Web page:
À la vie: all about his mother
by Giovanni Melogli
- Jean-Jacques Zilbermann tells us about his mother: a woman, deported, a communist, wife and lover
Jean-Jacques Zilbermann is visibly moved as he climbs the steps of the Piazza Grande stage in Locarno, not because the eyes of eight thousand spectators in the square are on him, but because these, soon, will be watching his mother through his observations as a child.
Deported to Auschwitz before she’s even twenty, Hélène meets Lili, a Dutch woman, and Rose, another French woman. In the camp the three women help each other to survive, but once they are freed they become separated. Rose is believed to be dead, while Hélène and Lili are sent back to their countries of origin. In Paris Hélène finds the man of her life once again, he too had been deported and tortured and made powerless; they marry soon after. The search for Lili lasts 15 years, they decide to reunite in Berck-sur-mer, in the north of France, where Lili appears with Rose, having miraculously escaped the shutting down of Auschwitz by the Nazis.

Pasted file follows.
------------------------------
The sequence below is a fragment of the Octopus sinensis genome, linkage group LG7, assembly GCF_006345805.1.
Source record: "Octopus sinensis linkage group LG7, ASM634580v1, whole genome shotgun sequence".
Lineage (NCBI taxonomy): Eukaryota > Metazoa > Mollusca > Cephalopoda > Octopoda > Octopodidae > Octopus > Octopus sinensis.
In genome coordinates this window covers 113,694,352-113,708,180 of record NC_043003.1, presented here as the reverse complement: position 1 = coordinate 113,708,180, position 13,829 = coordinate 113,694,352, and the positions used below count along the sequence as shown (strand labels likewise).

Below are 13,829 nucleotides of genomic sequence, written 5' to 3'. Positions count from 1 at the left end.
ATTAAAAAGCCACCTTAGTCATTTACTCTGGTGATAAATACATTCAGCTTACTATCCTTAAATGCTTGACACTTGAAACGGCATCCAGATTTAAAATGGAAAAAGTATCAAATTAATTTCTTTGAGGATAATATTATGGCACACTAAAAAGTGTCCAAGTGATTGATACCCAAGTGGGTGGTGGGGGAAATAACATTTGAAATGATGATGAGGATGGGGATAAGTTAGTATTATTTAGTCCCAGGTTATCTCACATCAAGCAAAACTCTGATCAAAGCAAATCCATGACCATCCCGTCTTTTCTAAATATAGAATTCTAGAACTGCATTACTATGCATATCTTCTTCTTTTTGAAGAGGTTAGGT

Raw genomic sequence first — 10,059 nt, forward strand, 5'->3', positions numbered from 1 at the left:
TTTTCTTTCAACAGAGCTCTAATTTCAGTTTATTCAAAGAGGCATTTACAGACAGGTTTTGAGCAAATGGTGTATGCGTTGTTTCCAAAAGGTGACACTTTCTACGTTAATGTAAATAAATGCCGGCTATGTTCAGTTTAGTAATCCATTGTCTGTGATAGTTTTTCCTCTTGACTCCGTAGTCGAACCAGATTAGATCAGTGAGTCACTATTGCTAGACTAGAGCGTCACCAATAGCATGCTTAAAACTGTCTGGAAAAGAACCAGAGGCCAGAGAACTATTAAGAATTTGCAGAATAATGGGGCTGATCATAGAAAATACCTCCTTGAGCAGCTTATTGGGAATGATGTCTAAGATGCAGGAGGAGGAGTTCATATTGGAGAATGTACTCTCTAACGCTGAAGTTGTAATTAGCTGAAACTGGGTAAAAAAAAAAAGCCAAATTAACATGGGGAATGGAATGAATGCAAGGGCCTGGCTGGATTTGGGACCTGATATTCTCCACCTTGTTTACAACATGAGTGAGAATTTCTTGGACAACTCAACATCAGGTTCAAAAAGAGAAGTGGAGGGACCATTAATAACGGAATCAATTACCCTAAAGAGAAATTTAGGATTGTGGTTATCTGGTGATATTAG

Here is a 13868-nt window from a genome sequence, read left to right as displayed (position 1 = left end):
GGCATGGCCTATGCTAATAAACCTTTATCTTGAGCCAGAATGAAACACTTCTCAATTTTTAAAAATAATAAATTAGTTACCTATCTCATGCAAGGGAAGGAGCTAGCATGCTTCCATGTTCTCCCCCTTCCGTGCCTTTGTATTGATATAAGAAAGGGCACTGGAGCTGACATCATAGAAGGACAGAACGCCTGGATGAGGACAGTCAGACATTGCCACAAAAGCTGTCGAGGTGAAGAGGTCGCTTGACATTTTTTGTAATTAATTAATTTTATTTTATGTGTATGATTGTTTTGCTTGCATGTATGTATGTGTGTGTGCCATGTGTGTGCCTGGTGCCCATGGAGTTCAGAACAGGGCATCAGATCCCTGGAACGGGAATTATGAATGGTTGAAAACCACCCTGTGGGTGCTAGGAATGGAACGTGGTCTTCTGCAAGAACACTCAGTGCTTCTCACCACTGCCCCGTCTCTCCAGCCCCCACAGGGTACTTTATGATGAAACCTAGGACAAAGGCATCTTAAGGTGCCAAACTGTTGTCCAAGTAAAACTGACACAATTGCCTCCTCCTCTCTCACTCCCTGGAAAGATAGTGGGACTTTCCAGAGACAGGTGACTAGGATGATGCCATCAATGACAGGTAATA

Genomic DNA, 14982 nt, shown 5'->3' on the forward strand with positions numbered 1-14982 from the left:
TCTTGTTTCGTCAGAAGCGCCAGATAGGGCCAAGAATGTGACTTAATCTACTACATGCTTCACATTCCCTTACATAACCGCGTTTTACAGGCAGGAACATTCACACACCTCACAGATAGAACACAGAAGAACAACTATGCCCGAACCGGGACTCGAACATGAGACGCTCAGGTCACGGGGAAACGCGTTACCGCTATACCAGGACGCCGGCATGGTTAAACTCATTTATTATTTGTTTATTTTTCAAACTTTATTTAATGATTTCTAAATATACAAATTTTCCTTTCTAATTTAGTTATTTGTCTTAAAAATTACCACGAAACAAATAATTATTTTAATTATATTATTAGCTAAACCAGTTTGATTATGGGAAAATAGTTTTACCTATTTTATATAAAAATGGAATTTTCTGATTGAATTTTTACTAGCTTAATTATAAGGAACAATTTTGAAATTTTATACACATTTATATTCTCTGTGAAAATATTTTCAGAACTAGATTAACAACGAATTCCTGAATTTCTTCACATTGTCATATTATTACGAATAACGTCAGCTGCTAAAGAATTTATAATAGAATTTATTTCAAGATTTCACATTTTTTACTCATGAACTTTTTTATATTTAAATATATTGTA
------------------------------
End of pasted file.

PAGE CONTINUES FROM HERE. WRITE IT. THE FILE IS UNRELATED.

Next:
The camera view in Zilberman’s À la vie [+see also:
film profile] is delicate and profound, just like his mother’s gaze probably was, and with respect it tells us about the womens’ first meeting after the hell that was the concentration camp. The week they spend together on the French coast is an infectious ode to life, a collective ritual to overcome the horror through friendship, irony, the most intimate confessions and a desire to look towards the future.
The location in France in the 60s, the height of frivolity and of hopes in the aftermath of the second world war, is a clear narrative choice; a means, explains the director, “of making the tale more profound by immerging us in the carefree joy of those years”. Truly convincing acting by Julie Depardieu (Hélèn), Johanna Ter Steege (Lili) and Suzanne Clément (Rose) pays tribute to the extraordinary normality of the three women.
(Translated from Italian)